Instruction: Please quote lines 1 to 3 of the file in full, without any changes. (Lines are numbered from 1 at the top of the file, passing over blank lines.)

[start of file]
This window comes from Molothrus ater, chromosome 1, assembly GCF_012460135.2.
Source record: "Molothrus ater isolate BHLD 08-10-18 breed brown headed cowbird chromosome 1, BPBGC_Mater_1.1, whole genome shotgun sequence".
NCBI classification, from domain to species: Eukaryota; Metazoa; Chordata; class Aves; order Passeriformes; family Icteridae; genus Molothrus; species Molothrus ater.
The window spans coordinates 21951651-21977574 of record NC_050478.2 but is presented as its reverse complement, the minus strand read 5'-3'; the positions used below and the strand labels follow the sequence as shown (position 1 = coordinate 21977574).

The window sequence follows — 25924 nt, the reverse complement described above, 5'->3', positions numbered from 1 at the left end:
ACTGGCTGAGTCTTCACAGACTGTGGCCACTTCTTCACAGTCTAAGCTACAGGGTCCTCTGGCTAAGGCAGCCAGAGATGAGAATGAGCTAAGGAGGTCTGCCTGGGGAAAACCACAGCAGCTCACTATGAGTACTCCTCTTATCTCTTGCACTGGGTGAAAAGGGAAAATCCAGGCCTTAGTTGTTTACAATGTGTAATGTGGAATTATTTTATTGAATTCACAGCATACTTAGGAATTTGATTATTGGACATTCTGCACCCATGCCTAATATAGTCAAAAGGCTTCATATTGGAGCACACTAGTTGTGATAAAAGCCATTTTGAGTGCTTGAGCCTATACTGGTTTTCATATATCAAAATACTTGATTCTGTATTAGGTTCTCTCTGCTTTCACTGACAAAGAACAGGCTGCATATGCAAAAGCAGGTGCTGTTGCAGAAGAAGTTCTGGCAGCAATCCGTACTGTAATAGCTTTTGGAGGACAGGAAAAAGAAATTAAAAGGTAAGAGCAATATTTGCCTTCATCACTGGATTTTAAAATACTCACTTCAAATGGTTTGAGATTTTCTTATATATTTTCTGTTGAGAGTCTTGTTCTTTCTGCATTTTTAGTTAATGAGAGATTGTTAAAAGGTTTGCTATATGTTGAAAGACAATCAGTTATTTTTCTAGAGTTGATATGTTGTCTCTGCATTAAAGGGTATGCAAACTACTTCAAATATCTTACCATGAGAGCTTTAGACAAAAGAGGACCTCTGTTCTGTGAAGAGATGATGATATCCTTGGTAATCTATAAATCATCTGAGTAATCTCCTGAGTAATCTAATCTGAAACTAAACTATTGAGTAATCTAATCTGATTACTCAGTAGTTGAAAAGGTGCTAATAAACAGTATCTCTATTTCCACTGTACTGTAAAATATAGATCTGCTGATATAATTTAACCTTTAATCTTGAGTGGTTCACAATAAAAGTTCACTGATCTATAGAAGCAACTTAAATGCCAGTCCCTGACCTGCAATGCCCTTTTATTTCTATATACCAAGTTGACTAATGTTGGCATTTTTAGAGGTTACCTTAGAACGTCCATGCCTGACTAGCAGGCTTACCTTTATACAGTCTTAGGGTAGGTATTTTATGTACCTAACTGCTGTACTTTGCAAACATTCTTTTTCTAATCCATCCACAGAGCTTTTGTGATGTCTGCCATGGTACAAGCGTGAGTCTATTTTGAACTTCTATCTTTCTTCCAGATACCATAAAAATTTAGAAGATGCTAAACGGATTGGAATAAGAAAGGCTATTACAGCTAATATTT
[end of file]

This window comes from Molothrus ater, chromosome 1, assembly GCF_012460135.2.
Source record: "Molothrus ater isolate BHLD 08-10-18 breed brown headed cowbird chromosome 1, BPBGC_Mater_1.1, whole genome shotgun sequence".
NCBI classification, from domain to species: Eukaryota; Metazoa; Chordata; class Aves; order Passeriformes; family Icteridae; genus Molothrus; species Molothrus ater.